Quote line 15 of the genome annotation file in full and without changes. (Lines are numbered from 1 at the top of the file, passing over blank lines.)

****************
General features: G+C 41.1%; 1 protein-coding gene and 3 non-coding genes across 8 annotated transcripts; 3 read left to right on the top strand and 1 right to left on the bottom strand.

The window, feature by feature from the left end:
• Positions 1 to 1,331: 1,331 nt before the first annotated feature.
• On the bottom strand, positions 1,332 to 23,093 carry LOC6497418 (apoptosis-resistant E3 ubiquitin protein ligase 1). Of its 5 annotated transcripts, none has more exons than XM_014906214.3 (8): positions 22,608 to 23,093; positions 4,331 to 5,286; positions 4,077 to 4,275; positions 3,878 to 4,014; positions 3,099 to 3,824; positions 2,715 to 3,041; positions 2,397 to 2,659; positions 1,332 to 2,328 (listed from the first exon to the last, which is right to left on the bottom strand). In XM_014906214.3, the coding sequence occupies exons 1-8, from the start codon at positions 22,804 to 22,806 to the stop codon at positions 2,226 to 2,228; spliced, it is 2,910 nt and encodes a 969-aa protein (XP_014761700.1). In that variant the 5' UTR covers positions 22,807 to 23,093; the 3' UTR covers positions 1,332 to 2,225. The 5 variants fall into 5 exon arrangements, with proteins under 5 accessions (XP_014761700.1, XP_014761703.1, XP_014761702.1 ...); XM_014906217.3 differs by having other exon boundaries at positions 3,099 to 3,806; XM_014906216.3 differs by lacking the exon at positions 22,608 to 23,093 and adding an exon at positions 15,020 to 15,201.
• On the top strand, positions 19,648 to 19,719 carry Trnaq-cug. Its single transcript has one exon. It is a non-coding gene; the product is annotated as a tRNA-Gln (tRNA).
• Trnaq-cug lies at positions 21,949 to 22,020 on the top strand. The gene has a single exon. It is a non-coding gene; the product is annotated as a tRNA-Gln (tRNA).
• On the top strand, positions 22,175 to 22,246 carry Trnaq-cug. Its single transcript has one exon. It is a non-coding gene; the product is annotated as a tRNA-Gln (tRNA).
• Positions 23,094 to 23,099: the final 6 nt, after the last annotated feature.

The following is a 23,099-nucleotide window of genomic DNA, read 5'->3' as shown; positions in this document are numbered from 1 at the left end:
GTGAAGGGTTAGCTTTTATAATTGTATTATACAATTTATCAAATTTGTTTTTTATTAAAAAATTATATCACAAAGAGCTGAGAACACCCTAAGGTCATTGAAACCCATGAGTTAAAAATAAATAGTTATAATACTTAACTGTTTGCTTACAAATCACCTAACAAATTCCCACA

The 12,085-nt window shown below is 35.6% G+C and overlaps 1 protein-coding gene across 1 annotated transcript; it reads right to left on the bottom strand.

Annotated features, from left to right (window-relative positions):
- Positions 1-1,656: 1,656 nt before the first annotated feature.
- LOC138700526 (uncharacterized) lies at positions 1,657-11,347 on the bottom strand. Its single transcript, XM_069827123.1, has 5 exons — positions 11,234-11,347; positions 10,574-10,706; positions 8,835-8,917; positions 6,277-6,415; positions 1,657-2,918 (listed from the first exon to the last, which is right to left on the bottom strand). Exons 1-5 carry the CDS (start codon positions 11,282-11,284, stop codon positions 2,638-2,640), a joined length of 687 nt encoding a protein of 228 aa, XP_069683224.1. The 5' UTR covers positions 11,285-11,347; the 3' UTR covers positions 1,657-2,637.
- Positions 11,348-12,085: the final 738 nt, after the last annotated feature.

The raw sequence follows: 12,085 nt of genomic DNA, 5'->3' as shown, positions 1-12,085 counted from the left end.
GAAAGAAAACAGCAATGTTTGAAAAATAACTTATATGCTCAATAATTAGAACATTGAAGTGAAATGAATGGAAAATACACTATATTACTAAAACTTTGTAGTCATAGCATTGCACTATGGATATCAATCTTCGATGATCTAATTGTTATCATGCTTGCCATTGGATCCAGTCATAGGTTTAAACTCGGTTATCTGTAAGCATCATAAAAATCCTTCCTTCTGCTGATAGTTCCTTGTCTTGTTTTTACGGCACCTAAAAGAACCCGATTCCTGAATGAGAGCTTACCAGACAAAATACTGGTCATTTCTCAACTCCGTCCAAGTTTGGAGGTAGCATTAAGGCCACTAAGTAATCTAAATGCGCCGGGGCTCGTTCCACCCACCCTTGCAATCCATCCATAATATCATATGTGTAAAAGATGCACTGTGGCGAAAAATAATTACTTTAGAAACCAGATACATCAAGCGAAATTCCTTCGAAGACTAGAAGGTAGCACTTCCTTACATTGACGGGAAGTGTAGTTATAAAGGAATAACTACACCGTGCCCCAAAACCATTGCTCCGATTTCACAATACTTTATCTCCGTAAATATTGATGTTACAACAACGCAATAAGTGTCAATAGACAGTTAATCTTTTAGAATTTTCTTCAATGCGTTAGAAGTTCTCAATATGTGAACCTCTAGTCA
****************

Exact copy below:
- Positions 11,348-12,085: the final 738 nt, after the last annotated feature.